Florida Business Litigation: “Explaining the Uniform Commercial Code”—Myth 1: The U.C.C. Only Applies to Merchants

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Florida Business Litigation: “Explaining the Uniform Commercial Code”—Myth 1: The U.C.C. Only Applies to Merchants

May 10, 2018

By: The Carlin Law Firm, PLLC

As Fort Lauderdale business litigation lawyers, we frequently deal with contracts pertaining to the sale of goods.  Outside of the legal profession, it is a common misconception that a contract for the sale of goods is subject to the same rules that would govern any other contract.  However, unlike a contract for services or for the sale of real estate, which is governed by common law (i.e., case law decided within the court system), contracts that deal with the sale of goods are governed by statutory law, specifically, Article 2 of the Uniform Commercial Code (the “U.C.C.”).  Accordingly, there are several myths about the U.C.C.

Myth 1: The U.C.C. Only Applies to Merchants

Article 2 of the U.C.C. applies to the sale of goods, without any consideration given to whether the parties are merchants.  See U.C.C. § 1-102 (“Unless the context otherwise requires, this Article applies to transactions in goods.”).  However, there are actually fourteen sections within Article 2 that apply a stricter standard of conduct when one of the parties to the contract is a merchant.  See U.C.C. §§ 2-103(1)(b); 2-205; 2-207(2); 2-209(2); 3-312(3); 2-314; 2-327(1)(c); 2-402(2); 2-403(2); 2-509(3); 2-603(1); 2-605(1)(b); 2-609(2).

The U.C.C. defines a merchant as “a person who deals in goods of the kind or otherwise by his occupation holds himself out as having knowledge or skill peculiar to the practices or goods involved in the transaction . . . .” U.C.C. § 2-104(1).  While courts have disagreed over the years as to whom the merchant rule applies, an individual questioning his or her status as a merchant might potentially want to err on the side of caution and apply the higher U.C.C. standard to their actions in business dealings.  However, it is possible for a potential merchant to, at the very least, narrow those portions of the U.C.C. that might apply to them.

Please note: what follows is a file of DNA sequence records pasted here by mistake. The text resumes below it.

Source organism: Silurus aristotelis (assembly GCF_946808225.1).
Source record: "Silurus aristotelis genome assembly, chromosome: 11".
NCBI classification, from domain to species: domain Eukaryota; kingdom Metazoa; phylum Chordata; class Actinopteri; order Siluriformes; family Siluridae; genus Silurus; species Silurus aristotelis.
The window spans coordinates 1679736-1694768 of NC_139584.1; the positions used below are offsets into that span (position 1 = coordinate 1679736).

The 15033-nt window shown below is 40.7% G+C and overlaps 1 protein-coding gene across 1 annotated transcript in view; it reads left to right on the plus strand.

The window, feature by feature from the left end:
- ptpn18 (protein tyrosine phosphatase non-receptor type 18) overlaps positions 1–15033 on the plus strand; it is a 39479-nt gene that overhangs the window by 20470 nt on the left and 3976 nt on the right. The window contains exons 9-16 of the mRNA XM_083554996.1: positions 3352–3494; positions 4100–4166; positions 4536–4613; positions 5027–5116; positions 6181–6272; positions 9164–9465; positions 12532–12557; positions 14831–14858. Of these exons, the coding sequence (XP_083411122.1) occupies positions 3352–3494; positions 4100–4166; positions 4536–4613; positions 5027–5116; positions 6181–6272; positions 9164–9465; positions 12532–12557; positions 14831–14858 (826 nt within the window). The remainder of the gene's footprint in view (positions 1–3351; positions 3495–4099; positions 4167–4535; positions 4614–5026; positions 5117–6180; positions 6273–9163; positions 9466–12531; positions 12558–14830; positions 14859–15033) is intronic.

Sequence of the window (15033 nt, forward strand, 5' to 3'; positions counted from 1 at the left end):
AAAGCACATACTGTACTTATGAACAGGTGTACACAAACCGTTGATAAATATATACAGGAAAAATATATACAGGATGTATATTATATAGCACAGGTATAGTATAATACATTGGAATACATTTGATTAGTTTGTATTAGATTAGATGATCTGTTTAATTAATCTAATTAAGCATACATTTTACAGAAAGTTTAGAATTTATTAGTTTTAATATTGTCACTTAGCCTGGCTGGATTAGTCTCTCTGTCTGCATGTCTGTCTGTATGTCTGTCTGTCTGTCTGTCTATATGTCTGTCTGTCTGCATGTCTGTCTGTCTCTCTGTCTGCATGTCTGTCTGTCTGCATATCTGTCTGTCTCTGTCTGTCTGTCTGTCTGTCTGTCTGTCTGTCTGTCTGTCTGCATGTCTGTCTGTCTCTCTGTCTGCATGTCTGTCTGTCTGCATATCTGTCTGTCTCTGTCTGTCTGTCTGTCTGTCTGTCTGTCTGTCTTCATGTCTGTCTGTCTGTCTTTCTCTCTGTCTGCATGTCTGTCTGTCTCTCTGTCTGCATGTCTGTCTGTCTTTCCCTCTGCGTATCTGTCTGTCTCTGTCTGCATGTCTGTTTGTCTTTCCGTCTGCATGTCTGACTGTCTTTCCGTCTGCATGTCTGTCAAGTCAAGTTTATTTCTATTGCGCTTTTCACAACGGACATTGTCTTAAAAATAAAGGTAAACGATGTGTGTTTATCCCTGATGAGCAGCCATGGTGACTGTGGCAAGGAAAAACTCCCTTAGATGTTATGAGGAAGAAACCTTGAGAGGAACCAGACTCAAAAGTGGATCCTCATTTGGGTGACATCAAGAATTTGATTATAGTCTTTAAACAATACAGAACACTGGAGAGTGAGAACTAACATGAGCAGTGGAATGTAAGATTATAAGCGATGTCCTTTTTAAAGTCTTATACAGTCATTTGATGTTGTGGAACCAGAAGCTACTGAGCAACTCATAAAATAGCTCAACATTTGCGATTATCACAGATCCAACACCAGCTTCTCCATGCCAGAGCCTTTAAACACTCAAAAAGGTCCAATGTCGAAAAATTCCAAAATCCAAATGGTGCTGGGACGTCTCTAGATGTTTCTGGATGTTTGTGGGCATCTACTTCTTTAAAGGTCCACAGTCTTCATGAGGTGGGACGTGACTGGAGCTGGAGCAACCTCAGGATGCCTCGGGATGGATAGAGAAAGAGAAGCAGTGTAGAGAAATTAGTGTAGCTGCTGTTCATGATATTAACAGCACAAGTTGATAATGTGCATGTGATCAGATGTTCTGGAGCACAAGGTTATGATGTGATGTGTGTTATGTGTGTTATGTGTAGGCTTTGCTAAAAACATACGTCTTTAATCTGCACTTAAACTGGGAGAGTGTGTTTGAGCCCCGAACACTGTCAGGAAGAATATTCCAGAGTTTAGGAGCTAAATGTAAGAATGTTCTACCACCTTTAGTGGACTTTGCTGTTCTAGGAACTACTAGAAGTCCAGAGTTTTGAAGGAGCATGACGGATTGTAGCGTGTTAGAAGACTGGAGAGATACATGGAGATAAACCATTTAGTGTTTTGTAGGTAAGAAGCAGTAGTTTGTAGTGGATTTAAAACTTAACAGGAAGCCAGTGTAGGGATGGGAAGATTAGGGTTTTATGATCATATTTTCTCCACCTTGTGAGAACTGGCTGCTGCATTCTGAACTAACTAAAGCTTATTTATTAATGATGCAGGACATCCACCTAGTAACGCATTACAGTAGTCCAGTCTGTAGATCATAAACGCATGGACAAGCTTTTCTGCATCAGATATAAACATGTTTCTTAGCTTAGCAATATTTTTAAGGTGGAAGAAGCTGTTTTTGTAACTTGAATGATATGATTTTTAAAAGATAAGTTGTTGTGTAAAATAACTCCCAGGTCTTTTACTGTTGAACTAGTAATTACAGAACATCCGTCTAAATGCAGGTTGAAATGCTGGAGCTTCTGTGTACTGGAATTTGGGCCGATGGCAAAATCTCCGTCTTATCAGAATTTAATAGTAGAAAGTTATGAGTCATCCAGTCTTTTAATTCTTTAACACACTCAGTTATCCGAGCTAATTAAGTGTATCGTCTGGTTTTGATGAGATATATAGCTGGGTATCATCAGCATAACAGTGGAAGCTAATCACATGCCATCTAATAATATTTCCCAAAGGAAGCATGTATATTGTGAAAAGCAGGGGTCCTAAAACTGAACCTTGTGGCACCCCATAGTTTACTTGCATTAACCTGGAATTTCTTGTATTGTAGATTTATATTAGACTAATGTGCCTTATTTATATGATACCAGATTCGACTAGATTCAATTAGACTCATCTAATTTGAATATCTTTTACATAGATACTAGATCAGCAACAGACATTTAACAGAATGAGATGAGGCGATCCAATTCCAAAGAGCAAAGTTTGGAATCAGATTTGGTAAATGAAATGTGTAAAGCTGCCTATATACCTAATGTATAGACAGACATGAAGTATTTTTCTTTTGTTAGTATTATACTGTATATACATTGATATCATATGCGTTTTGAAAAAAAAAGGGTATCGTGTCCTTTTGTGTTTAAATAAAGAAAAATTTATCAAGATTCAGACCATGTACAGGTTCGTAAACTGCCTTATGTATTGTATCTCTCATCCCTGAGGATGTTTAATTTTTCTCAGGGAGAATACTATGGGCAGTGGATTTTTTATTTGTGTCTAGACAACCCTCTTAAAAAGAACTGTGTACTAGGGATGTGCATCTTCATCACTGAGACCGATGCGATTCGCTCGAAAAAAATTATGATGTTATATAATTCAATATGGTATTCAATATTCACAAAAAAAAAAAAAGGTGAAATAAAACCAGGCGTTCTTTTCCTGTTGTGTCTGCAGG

A person questioning their status as a merchant may consider Comment 2 of Section 2-104(1) of the U.C.C.  Comment 2 groups all sections that apply to merchants into three categories.  The first group of applicable sections bases the status of merchant on the person’s specialized knowledge of business practices in that area.  This group includes Section 2-103(1)(b), dealing with the requirement of “good faith”; Section 2-509, dealing with risk of loss; Section 2-609, dealing with adequate assurances of performance; and Sections 2-327(1)(c), 2-603, and 2-605, all dealing with a merchant’s responsibility to adhere to a seller’s instructions.

The second group of applicable sections concerns the merchant’s specialized knowledge of the goods they are in the business of selling.  This group includes Section 2-314, dealing with the warranty of merchantability; Section 2-402(2), allowing the retention of possession of the goods by a merchant-seller; and Section 2-403(2) dealing with the entrustment of possession of a good to a merchant dealing in that type of good.  Finally, the third group includes those sections of the U.C.C. that are more general in nature—i.e., any one determined to be a merchant under the first two groups.  This third group includes Section 2-201(2), dealing with written confirmations; Section 2-205, dealing with firm offers; Section 2-207, determining additional terms; and Section 2-209 dealing with modifications, rescission and waivers.

As illustrated above, the merchant rule is only one of many, sometimes complicated rules of the Uniform Commercial Code.  When dealing with a dispute over the sale or purchase of a particular good, it is important to find a lawyer who is familiar with, and experienced in, litigating disputes involving Article 2 of the Uniform Commercial Code.  If you’re in doubt about your rights or need representation relating to a contract involving the sale of goods, contact a Fort Lauderdale contract lawyer at (954) 440-0901 to assist you with your dispute.  The Fort Lauderdale business lawyers at The Carlin Law Firm, PLLC regularly represent employers and businesses with prosecuting and defending breach of contract claims involving the sale of goods.

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